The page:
Take the 2-minute tour ×
Stack Overflow is a question and answer site for professional and enthusiast programmers. It's 100% free.

I am trying to extract words from a german document, when I use th following method as described in the nltk tutorial, I fail to get the words with language specific special characters.

    ptcr = nltk.corpus.PlaintextCorpusReader(Corpus, '.*');
    words = nltk.Text(ptcr.words(DocumentName))

What should I do to get the list of words in the document?

An example with nltk.tokenize.WordPunctTokenizer() for the german phrase "Veränderungen über einen Walzer" looks like:

    In [231]: nltk.tokenize.WordPunctTokenizer().tokenize(u"Veränderungen über einen Walzer")

    Out[231]: [u'Ver\xc3', u'\xa4', u'nderungen', u'\xc3\xbcber', u'einen', u'Walzer']

In this example "ä" is treated as a delimiter,even though "ü" is not.

share|improve this question
2  
what do you get instead of the word list ? Do you know the encoding of your input files ? –  shenshei Feb 5 '12 at 13:52
    
I get a word-list that is separated abnormally, for example the german letter 'ä' is treated as a separator. the encoding is 'utf-8'. –  red Feb 5 '12 at 13:58
    
it is strange because the PlaintextCorpusReader uses WordPunctTokenizer() which handle unicode to tokenize text. Could you give me an exemple of bug using nltk.tokenize.WordPunctTokenizer().tokenize(u"you buggy text") –  shenshei Feb 5 '12 at 15:29

3 Answers 3

Call PlaintextCorpusReader with the parameter encoding='utf-8':

ptcr = nltk.corpus.PlaintextCorpusReader(Corpus, '.*', encoding='utf-8')

Edit: I see... you have two separate problems here:

a) Tokenization problem: When you test with a literal string from German, you think you are entering unicode. In fact you are telling python to take the bytes between the quotes and convert them into a unicode string. But your bytes are being misinterpreted. Fix: Add the following line at the very top of your source file.

# -*- coding: utf-8 -*-

All of a sudden your constants will be seen and tokenized correctly:

german = u"Veränderungen über einen Walzer"
print nltk.tokenize.WordPunctTokenizer().tokenize(german)

Second problem: It turns out that Text() does not use unicode! If you pass it a unicode string, it will try to convert it to a pure-ascii string, which of course fails on non-ascii input. Ugh.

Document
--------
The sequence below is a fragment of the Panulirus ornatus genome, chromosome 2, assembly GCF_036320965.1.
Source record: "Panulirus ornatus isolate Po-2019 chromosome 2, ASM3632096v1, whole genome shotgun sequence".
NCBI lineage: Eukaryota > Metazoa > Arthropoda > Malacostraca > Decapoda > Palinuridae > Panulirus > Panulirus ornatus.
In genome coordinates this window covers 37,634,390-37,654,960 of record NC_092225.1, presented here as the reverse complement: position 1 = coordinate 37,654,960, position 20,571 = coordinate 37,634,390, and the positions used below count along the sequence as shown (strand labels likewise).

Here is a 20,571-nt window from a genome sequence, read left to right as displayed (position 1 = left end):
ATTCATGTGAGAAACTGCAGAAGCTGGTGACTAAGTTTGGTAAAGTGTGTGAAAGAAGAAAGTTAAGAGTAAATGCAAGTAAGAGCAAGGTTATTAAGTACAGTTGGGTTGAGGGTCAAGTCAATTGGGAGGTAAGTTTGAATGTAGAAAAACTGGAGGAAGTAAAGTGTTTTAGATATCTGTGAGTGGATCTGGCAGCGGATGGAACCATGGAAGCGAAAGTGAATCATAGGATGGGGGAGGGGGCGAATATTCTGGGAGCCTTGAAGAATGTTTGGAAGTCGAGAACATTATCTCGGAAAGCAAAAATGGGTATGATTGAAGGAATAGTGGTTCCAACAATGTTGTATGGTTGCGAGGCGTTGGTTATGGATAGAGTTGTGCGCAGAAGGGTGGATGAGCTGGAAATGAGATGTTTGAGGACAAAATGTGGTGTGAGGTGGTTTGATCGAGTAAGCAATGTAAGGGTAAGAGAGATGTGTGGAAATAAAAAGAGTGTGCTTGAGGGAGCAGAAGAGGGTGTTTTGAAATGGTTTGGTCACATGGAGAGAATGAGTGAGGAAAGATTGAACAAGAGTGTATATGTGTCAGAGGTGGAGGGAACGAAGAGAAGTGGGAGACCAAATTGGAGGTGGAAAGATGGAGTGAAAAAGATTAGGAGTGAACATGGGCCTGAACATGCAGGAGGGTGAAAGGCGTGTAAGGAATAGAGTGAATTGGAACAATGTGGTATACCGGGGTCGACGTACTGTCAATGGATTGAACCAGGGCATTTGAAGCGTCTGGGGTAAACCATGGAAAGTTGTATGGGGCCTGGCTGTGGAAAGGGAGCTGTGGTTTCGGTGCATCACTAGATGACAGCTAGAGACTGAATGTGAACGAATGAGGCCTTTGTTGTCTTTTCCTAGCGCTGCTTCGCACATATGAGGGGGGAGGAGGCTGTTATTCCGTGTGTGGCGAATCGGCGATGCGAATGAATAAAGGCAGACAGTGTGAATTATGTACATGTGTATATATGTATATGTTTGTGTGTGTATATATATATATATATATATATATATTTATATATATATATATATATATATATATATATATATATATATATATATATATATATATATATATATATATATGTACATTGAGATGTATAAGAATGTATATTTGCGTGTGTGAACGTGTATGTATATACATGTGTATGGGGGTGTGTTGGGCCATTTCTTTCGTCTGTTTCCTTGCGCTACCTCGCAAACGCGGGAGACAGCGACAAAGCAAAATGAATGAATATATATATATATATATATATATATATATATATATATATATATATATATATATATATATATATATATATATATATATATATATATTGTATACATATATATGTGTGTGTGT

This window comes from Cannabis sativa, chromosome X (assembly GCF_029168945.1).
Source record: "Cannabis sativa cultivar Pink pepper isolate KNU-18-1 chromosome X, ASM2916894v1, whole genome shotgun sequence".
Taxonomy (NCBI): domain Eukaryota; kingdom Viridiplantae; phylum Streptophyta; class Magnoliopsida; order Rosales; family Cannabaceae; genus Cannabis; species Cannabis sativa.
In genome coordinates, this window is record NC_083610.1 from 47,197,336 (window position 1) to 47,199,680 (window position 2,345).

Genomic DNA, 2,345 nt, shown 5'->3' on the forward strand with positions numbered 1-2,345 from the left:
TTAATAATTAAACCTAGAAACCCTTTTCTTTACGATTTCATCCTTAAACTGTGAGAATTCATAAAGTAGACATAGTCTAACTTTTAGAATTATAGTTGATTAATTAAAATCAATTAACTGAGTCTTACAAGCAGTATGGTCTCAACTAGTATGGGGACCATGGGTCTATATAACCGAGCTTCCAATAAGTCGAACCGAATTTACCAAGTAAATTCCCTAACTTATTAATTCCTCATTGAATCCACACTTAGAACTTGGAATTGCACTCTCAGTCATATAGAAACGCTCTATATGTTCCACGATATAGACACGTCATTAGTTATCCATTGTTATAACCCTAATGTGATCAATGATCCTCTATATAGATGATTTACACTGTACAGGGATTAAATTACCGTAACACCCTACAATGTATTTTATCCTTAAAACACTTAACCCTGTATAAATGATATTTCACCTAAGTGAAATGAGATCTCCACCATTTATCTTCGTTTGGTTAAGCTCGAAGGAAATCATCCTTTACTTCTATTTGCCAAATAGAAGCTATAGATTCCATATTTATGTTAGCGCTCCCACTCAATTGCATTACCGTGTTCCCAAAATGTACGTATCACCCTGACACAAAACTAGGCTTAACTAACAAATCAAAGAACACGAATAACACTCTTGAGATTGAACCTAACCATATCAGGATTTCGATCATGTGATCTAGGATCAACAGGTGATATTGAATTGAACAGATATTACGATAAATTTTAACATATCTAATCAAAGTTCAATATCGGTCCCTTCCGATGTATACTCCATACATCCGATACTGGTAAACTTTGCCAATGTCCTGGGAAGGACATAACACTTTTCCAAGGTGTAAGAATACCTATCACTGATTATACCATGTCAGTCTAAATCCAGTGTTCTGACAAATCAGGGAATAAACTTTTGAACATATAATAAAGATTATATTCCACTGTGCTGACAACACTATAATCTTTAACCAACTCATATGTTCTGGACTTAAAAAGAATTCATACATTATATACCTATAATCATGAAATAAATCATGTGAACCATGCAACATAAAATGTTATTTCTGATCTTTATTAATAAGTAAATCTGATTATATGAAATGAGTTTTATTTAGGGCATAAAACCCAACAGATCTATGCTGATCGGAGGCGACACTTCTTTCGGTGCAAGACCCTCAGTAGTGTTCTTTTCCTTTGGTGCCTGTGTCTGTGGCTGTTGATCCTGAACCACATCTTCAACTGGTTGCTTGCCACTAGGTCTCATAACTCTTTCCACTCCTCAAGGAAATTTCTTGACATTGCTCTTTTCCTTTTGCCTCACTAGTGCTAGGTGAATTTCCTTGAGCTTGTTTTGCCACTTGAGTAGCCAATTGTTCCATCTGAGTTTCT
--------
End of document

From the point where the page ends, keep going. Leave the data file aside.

Solution: My recommendation would be to avoid using nltk.Text entirely, and work with the corpus readers directly. (This is in general a good idea: See nltk.Text's own documentation).

But if you must use nltk.Text with German data, here's how: Read your data properly so it can be tokenized, but then "encode" your unicode back to a list of str. For German, it's probably safest to just use the Latin-1 encoding, but utf-8 seems to work too.

ptcr = nltk.corpus.PlaintextCorpusReader(Corpus, '.*', encoding='utf-8');

# Convert unicode to utf8-encoded str
coded = [ tok.encode('utf-8') for tok in ptcr.words(DocumentName) ]
words = nltk.Text(coded)
share|improve this answer
    
this gives me the list of words, when I encapsulate with nltk.Text I get "'ascii' codec can't encode character u'\xdf' in position 2: ordinal not in range(128)". I think this is an encoding decoding problem. –  red Feb 9 '12 at 18:10
    
You definitely have an encoding problem, or rather two. See the updated answer. –  alexis Feb 29 '12 at 12:55

Take a look at http://text-processing.com/demo/tokenize/ I'm not sure your text is getting the right encoding, since WordPunctTokenizer in the demo handles the words fine. And so does PunktWordTokenizer.

share|improve this answer
    
I checked that but I think they handle the problem implicitly :D. –  red Feb 9 '12 at 18:03

You might try a simple regular expression. The following suffices if you want just the words; it will swallow all punctuation:

>>> import re
>>> re.findall("\w+", "Veränderungen über einen Walzer.".decode("utf-8"), re.U)
[u'Ver\xe4nderungen', u'\xfcber', u'einen', u'Walzer']

Note that re.U changes the meaning of \w in the RE based on the current locale, so make sure that's set correctly. I have it set to en_US.UTF-8 which is apparently good enough for your example.

Also note that "Veränderungen über einen Walzer".decode("utf-8") and u"Veränderungen über einen Walzer" are different strings.

share|improve this answer

Your Answer

 
discard

By posting your answer, you agree to the privacy policy and terms of service.

Not the answer you're looking for? Browse other questions tagged or ask your own question.